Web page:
Multi-Hazard Mitigation Plan gets countywide approval

By Sarah Pridgeon

The Crook County Multi-Hazard Mitigation Plan was officially adopted at this month’s meeting of the commissioners. Presented by Fire Warden Gari Gill, it has been a work in progress for the emergency management department for several years and will open the door to significant funding opportunities across the county.

The plan focuses on every potential natural hazard that might affect the towns and county in the future and project and plans to lessen the effects they may have. The overall intention is to make the Crook County community as disaster-resistant as possible and reduce its vulnerability to loss of life and property damage, should a natural disaster hit.

“This has been a labor of love over the past five years,” said Gill.

Approving the plan makes the county and municipalities eligible for certain project funding, usually at a desirable split, said Sundance Clerk-Treasurer Kathy Lenz, who was present at the meeting. She noted that these funding opportunities may help with upcoming projects in Sundance such as fixing the flood plain near the post office and reconstructing the city pond.

“It’s going to open up a lot of avenues for funding for us, not just from Homeland Security and FEMA,” agreed Gill. “I think we’ll benefit greatly from it.”

Lenz praised the county for implementing the plan, explaining that it will have positive affects across the community.

“This funding is a great source of revenue for all little towns, so we’re very appreciative that you guys had the foresight to go ahead and put it together,” she said.

“It’s a wonderful program and usually the funding is a 95-5 split. Every community in Crook County will benefit from that, it’s a big feather in your hat.”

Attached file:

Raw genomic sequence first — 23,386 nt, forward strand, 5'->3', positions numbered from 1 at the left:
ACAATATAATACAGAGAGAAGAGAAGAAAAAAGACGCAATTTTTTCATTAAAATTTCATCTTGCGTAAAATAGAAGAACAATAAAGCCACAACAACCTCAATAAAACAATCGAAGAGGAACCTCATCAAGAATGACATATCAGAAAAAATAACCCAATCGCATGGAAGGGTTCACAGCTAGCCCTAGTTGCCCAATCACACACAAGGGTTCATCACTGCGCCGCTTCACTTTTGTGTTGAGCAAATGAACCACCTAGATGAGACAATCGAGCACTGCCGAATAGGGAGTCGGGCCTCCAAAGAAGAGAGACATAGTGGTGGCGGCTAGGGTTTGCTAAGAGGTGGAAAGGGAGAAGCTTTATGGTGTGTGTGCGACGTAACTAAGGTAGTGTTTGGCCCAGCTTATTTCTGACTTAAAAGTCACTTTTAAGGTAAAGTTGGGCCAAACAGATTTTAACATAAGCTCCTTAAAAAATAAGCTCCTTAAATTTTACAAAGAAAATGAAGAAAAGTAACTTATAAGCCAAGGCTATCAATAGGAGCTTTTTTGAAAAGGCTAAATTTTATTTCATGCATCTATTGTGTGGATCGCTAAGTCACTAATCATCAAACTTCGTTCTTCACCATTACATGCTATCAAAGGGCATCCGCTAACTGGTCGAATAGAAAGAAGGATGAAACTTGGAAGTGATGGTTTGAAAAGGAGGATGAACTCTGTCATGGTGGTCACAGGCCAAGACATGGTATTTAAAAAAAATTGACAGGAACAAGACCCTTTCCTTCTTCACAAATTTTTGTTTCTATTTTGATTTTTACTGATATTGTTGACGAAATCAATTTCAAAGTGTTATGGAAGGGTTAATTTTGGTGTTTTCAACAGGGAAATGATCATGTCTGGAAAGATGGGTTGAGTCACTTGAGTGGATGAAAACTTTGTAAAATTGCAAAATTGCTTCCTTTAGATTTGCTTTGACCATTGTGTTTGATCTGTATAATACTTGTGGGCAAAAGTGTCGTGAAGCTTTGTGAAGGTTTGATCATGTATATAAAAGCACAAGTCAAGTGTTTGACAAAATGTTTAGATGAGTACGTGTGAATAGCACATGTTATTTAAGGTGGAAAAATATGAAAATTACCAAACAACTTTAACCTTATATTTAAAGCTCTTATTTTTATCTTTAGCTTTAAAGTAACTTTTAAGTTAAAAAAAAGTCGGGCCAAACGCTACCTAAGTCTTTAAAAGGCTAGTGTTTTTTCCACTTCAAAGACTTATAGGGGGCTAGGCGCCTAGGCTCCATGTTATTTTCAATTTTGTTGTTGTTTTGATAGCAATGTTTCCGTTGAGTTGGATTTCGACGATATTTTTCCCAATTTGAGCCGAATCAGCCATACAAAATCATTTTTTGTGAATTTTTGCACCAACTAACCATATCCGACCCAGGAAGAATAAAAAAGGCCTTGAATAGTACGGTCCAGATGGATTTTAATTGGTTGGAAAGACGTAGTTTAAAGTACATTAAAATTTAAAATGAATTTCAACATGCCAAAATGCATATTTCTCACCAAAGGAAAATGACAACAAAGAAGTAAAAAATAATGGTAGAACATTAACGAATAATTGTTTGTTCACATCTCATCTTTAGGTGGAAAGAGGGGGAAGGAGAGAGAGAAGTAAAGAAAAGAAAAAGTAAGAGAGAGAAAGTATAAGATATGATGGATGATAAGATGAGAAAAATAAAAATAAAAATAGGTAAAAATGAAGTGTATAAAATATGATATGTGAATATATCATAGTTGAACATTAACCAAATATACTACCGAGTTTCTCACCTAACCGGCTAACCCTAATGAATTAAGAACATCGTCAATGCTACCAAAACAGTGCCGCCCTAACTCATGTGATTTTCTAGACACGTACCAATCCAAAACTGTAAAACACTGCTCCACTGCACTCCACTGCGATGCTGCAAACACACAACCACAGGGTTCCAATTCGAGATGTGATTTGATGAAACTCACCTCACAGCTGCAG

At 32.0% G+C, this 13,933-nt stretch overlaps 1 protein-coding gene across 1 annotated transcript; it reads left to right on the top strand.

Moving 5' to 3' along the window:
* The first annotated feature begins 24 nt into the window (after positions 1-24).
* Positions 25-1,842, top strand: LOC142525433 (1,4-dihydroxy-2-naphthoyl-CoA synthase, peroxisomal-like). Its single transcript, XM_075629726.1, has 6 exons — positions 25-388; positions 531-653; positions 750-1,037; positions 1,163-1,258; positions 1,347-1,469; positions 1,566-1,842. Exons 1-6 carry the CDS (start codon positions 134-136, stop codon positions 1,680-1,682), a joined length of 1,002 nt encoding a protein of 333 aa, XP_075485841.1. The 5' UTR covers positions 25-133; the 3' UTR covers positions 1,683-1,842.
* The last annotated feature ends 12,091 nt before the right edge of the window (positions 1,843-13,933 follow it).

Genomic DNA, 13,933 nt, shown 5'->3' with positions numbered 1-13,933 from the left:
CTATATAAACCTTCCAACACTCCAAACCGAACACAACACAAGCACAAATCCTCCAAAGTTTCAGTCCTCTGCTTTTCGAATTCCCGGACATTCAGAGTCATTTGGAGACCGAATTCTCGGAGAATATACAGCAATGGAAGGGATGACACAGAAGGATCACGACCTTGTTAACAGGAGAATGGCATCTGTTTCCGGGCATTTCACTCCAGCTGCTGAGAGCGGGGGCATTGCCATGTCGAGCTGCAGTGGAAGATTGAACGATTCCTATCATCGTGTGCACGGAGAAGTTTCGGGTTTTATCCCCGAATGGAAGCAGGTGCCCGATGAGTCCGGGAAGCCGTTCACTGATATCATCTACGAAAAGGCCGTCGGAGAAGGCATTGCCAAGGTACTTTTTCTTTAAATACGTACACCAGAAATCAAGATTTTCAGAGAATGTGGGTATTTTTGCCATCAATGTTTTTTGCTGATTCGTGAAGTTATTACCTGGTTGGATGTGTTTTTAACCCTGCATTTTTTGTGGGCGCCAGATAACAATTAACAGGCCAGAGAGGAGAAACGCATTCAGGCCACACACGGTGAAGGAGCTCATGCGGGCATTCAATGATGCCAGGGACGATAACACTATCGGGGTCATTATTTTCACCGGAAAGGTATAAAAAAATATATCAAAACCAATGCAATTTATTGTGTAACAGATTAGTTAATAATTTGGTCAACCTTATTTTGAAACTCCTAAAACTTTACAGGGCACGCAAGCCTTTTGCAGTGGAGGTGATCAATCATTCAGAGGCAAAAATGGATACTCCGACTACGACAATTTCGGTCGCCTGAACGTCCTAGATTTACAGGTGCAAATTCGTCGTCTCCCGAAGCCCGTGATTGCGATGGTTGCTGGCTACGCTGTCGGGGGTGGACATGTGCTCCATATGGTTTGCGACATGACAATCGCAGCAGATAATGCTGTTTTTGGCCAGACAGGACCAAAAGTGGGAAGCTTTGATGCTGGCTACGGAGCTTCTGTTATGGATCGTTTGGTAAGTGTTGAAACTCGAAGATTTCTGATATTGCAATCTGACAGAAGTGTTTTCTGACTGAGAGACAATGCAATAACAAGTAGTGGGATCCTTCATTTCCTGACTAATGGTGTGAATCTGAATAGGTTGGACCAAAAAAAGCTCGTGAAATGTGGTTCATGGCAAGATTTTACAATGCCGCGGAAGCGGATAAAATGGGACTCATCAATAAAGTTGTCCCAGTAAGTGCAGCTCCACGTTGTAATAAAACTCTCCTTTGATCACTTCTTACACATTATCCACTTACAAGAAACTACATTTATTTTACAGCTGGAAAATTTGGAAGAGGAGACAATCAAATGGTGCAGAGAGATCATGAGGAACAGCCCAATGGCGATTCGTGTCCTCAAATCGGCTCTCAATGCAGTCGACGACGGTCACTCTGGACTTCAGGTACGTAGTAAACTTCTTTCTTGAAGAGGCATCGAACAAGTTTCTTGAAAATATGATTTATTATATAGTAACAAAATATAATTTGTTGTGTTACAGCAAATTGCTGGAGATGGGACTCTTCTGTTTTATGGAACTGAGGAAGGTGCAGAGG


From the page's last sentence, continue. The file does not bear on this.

To remain current, the plan must be updated every five years. It currently includes mitigation actions and projects from all participants in the process.

In Hulett, these goals include to obtain a generator for the community building that serves as a shelter, improve all-hazard response capability through airport improvements and construct an all-weather bridge to access the wastewater treatment plant.

Moorcroft’s proposed projects include adding siren coverage to include the Texas Trails area; establishing an emergency shelter and evacuation plan; conducting a planning exercise for a hazmat incident; addressing stormwater system capacity issues; and re-purposing the old school into a tornado and evacuation shelter.

Pine Haven would like to obtain easements for a second ingress/egress route to the community, while Sundance would like to design and build a new dam on the Sundance Pond, which is an existing known hazard.

The county has a wide range of projects, which include developing a notification system for rural areas; determining the number of people who might need shelter during an event and obtaining supplies; preparing pet shelters and educating citizens on using them; enrolling in the National Flood Insurance Program; and increasing awareness of accessing information during a disaster through social media.

Physical projects for the county include replacing the Arizona-style creek crossings on several rivers and creeks; installing a stream flow gauge on the Belle Fourche River above Hulett; constructing a fire station at Oshoto to specialize in hazardous materials along with a flow study of such materials; and retrofitting the Aladdin community building as a tornado shelter.

The county also plans to work with Public Health to put on training sessions for radiological or bioterrorism attacks, educate first responders about air quality hazards from mine activities and conduct an annual table-top exercise.

The Multi Hazard Mitigation Plan can be viewed on the county website at www.crookcounty.wy.gov